Biology and the Riddle of Life
Charles Birch considers fundamental questions about Life and the relationship between science and religion. Questions such as: What is Life? What does it mean to be alive? Is God necessary? Birch shows that viewing the world as a realm of experience rather than as a collection of objects allows one to come to a naturalistic understanding of God which is very different from traditional religious notions.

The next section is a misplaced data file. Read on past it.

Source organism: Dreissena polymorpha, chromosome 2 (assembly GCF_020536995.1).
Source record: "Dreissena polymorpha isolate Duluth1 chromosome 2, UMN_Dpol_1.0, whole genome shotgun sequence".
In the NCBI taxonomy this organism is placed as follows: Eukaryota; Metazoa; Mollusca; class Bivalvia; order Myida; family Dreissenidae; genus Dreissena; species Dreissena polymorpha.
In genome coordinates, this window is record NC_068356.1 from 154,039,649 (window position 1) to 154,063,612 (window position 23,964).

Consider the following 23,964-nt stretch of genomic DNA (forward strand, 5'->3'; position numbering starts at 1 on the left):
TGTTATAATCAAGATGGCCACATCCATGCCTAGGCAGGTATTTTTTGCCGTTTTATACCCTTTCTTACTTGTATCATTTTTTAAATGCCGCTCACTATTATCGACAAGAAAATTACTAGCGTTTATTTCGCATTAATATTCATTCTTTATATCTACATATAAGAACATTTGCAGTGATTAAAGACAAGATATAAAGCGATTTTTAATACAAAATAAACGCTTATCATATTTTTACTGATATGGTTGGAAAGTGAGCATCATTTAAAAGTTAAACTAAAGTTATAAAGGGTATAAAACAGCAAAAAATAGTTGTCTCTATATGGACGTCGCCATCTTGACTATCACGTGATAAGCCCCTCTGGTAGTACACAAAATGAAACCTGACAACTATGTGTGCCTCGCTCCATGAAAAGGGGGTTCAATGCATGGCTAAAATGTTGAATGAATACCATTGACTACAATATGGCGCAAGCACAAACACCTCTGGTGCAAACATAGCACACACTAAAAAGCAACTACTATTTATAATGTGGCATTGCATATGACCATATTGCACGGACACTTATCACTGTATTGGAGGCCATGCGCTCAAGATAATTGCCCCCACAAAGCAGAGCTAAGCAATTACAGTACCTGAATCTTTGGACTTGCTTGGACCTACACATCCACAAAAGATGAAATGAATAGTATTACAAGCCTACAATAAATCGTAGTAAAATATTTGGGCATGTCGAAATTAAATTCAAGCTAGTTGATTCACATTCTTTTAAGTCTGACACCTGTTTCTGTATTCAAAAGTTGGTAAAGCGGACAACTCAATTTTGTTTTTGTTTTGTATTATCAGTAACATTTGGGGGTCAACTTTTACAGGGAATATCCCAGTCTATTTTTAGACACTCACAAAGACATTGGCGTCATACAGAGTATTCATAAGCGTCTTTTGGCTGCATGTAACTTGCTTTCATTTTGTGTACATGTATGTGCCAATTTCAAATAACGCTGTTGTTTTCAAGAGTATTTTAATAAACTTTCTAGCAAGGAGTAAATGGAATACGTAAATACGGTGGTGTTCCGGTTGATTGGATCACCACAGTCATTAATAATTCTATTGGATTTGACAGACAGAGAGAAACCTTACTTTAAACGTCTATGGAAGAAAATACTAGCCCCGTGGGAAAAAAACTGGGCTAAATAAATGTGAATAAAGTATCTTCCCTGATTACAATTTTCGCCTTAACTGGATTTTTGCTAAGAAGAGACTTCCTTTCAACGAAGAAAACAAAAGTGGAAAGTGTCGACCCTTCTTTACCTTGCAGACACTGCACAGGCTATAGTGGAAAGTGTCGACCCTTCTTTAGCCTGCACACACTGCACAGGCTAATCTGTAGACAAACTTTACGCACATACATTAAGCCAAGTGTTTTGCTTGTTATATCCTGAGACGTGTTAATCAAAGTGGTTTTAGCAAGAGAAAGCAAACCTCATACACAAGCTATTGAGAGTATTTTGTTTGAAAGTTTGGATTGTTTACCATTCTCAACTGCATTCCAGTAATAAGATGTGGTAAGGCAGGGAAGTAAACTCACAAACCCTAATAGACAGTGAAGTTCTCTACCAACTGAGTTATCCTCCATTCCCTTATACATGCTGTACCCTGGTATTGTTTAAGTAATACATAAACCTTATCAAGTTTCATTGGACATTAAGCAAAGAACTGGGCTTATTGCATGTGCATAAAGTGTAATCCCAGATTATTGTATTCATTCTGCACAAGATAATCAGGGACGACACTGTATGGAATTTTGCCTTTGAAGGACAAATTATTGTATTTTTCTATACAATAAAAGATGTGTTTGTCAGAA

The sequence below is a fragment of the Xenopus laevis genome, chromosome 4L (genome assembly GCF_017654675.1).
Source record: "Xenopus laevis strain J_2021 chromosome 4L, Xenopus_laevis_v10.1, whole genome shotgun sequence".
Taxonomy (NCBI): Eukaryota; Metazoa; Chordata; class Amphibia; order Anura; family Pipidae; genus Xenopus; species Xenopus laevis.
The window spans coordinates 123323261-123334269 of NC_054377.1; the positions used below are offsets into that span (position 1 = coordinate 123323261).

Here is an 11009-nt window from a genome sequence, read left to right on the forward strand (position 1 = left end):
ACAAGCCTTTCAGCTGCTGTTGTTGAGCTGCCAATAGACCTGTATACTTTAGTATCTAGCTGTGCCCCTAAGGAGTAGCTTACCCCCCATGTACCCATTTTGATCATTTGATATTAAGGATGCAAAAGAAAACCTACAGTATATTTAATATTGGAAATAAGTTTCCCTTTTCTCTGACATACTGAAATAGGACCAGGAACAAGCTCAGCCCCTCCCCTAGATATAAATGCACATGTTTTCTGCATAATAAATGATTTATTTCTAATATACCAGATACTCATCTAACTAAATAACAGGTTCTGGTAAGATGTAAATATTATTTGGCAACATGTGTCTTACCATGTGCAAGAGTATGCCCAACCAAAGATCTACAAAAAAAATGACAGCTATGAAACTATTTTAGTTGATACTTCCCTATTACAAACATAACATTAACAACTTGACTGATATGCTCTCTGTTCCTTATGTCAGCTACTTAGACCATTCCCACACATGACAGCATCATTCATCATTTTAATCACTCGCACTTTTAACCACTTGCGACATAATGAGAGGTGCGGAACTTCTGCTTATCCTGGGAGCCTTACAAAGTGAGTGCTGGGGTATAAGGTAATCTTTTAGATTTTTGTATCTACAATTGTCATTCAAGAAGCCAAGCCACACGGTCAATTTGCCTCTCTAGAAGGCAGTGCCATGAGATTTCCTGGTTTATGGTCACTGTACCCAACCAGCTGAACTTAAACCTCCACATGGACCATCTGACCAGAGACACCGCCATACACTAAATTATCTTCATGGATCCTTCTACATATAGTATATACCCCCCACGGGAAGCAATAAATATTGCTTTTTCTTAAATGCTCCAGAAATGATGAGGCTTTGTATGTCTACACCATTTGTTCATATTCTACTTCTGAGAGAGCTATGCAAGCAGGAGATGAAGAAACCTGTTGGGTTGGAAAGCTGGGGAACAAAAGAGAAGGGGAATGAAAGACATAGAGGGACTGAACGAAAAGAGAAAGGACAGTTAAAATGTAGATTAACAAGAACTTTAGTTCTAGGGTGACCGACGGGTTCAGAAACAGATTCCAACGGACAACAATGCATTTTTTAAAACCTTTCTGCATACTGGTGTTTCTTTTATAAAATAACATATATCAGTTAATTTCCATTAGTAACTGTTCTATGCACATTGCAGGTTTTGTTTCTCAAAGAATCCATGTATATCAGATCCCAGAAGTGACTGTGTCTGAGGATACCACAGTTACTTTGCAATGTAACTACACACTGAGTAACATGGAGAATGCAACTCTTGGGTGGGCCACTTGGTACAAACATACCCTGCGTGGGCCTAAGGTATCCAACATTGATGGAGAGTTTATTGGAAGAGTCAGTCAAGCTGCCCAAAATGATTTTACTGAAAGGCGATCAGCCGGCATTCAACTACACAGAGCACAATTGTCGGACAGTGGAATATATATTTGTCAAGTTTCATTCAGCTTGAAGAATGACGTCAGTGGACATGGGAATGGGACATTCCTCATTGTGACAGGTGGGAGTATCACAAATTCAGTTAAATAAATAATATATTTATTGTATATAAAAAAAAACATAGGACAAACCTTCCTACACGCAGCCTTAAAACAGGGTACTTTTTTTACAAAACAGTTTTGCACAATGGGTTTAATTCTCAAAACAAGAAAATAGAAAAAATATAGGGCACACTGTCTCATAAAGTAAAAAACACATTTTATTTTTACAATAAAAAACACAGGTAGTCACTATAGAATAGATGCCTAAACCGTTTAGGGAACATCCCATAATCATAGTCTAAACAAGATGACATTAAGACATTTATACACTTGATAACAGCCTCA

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A. N. Whitehead acrasin alive answer argued aspect atoms and molecules Augustine Australia become behaviour biologists called cells cent chapter chemical cloning complex concept consciousness cosmic creative creatures cultural Darwin E. O. Wilson Earth ecological ecologists ence environment ethical evolution evolutionary example existence feelings freedom genes God's Greek Hartshorne human nature idea important includes individual entities lead Lewontin living organisms machines matter meaning mechanism mechanistic million mind modern molecular biology nation novelty objective organisation panentheism Paul Davies Pelagianism person Peter Singer philosophy physicists Plato primordial nature problem process thought proposition protons question reality recognised reductionism relationships Richard Lewontin richness of experience scientists self-organisation sense Sewall Wright slime mould social society sociobiology sort species struggle subjective survival termite things tion understanding universe Whitehead 1929a whole